Elevation: 8,439 ft
Climbing and access information for this peak is on Page 371 of the book. Published November 2020
Poker Peak is a somewhat elusive peak with three summits of almost-equal height. The south summit is the high point. FST-158 skirts the east side of the summit area and a short scramble is required to reach the top. Poker Peak towers over Palisades Reservoir to the east and Elk Creek to the west. The summit is open and offers a magnificent view of Palisades Reservoir. USGS Poker Peak
Same as for Peak 7940. This is the second leg of a two-peak adventure that begins at the Pine Creek trailhead.
North Ridge, Class 2
From the 7,340-foot connecting saddle with Peak 7940, follow FST-158 south up into the forest. The trail is particularly difficult to follow in open, grassy areas that intersperse with the forested terrain. I lost the trail a few times (there are game trails to confuse you). When I finally lost the trail for good, I bushwhacked up the crest of the north ridge. It turns out that the trail leaves the ridge crest and skirts well below and left/east of it. Perhaps that is why I lost it because I did find the trail up near the summit.
The ridge bends right/southwest and climbs steeply up through the forest to reach a semi-open ridge hump. This is the north summit (Point 8411). I found a Forest Service benchmark atop this point but no summit cairn. The next hump south of Point 8411 appeared to be lower and it is (8,402 feet). Given that the elevation is awfully close to that of the true summit and there is no other higher point in sight, you might think that Point 8411 is the summit. But, alas, it is NOT.
Scramble south down to a saddle then up over Point 8402, the central summit. This is not the true summit, either. But now you can see the true summit to the south. Unfortunately, it is still ½ mile away. Bushwhack through more brush and sagebrush (not fun) as you did to reach Point 8411. Drop to another minor saddle and then begin the final upward climb. As you approach the summit, you find FST-158 to your left/east. But it doesn’t help much because it doesn’t lead up to the true/east summit. Continue south along the ridge crest through an unending “sea of sagebrush” to reach the “cairn-and-posts” summit of Poker Peak.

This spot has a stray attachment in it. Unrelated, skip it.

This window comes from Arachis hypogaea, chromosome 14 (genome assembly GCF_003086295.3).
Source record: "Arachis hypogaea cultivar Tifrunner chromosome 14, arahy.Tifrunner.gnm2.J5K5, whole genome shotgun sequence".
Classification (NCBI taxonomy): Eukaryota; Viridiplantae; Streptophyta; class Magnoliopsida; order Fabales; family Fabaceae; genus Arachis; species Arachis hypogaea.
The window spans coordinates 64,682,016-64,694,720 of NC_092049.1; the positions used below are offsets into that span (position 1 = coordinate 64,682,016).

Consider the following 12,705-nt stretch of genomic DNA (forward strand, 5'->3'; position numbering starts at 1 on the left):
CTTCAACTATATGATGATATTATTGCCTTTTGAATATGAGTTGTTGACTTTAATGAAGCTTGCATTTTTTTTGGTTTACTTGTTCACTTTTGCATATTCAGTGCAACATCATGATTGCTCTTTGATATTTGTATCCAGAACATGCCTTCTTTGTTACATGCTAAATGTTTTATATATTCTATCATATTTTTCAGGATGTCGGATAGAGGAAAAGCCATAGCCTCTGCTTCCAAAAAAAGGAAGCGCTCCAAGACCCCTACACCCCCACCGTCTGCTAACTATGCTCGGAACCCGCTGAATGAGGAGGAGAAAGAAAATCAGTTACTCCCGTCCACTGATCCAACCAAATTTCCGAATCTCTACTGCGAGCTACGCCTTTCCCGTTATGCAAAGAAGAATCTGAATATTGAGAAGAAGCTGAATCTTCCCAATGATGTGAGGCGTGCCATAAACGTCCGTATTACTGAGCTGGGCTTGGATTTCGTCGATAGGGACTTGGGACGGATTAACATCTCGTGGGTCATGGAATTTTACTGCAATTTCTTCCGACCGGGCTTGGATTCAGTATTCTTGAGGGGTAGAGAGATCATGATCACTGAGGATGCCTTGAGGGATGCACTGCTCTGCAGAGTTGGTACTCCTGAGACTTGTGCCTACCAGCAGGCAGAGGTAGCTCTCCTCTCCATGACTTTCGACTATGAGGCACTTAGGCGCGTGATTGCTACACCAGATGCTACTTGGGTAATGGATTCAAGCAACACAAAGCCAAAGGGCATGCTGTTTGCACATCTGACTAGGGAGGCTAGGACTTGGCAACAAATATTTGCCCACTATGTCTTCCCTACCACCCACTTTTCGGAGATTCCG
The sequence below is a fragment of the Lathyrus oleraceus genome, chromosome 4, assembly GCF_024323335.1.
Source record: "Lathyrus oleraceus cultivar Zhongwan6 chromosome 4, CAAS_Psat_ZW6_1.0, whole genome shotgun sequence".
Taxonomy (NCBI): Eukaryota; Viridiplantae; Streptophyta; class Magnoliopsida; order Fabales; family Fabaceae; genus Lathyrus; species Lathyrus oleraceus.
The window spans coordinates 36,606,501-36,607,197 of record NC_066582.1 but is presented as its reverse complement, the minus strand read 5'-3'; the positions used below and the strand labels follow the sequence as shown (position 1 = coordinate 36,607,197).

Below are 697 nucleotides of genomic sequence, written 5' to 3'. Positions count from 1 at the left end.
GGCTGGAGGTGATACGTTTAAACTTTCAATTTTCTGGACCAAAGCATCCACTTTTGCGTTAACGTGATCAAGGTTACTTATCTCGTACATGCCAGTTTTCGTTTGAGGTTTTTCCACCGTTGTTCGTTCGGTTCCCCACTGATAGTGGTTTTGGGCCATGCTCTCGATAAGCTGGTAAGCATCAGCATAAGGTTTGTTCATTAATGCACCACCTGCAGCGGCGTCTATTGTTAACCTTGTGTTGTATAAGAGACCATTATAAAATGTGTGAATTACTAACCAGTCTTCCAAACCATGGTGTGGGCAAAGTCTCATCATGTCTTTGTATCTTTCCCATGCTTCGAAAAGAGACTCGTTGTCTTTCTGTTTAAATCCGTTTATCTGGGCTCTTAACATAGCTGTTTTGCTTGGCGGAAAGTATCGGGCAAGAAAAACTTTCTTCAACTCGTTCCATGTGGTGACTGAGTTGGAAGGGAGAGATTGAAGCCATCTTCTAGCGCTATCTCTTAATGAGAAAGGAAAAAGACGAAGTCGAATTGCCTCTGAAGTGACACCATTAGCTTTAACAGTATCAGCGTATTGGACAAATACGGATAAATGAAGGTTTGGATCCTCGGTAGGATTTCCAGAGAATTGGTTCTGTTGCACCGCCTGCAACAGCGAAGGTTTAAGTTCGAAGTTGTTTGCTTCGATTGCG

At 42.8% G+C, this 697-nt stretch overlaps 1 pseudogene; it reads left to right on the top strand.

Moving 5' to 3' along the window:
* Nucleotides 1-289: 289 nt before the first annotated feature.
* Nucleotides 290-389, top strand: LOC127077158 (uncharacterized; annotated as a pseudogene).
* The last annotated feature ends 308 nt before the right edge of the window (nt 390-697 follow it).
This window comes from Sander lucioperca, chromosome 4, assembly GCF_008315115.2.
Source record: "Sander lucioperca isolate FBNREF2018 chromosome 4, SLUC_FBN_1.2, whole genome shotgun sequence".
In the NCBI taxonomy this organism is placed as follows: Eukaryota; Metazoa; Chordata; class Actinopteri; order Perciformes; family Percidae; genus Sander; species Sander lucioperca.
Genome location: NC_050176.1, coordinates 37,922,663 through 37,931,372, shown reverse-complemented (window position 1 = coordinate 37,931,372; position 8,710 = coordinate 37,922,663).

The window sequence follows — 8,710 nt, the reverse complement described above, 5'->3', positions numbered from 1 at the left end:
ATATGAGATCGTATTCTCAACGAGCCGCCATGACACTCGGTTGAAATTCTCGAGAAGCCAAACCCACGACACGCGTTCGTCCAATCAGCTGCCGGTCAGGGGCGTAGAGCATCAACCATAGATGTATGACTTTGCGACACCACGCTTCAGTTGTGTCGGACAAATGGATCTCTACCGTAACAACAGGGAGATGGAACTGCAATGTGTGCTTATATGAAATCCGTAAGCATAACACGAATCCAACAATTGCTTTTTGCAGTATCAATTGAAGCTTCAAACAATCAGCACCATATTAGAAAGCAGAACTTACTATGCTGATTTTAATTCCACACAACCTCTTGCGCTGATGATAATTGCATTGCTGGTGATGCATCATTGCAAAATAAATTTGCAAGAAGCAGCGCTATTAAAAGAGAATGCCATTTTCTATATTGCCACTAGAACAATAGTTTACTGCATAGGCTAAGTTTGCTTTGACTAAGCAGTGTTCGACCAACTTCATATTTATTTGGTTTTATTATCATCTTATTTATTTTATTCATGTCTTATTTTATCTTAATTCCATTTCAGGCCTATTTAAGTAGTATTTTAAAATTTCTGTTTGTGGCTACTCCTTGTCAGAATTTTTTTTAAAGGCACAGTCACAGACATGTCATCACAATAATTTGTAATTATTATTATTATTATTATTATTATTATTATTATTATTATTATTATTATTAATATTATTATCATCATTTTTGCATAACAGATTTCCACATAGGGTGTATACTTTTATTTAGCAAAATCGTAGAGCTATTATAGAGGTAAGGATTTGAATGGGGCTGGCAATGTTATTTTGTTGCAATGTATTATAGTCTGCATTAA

The true/east summit of Poker Peak has a large cairn, multiple fence posts, and a USGS benchmark in a nearby boulder. It offers a magnificent view of nearby Palisades Reservoir since the summit area is open. If you are here during the Fall hunting season as I was, you may pass a large hunter’s camp on the west side of the ridge crest near the final saddle in the nearby pine forest.
Northwest Ridge/West Spur, Class 2
From the true/east summit, return north back to Point 8402. Continue north along the ridge then skirt the left/west side of Point 8411 to reach an obvious shoulder that heads west from it. This open shoulder is the beginning of the northwest ridge. Follow the ridge west then northwest as it descends to a narrow, flattish area at 7,850 feet. The exposure on the right/northeast side of this ridge area is breathtaking. The descent to this flattish area is a rather tedious affair thanks to thick brush, patches of dense forest, and narrow sections of ridge crest boulders/brush.
The ridge wiggles a bit as you descend from this flat section, heading west initially then curving right-ish/northwest farther down. At 6,900 feet the ridge splits. You can either go north-northwest here into a VERY STEEP forested section (cliffed in some areas) OR you can go left/west on gentler, open terrain to reach FSR-063/Bear Creek Road quicker. I chose the latter option.
Stay to the left/south of the forest as much as possible as you descend this shoulder/spur. But you can’t avoid the forest entirely. The forested patches are just wicked with copious blowdown and thick brush. Very unpleasant yet it looked so EASY from a distance. When you approach the road, you realize that you have a problem. There is a good-sized creek (Elk Creek) between you and the road, with tall, thick willows to boot. Lacking sandals, I bushwhacked along the right/east side of Elk Creek in grass, thick brush, and wickedly steep sidehills to finally reach the bridge crossing of Elk Creek.
The road is now on the right/east side of Elk Creek and you can walk down it to your parked vehicle at the Pine Creek trailhead. From a distance, the northeast ridge of Poker Peak looked like a magnificent ridge to descend. However, looks are sometimes deceiving. This ridge turned out to be more of a nightmare with a rather punishing bushwhack along Elk Creek to boot. I would not do it again. Stick to FST-158/Poker Peak Trail.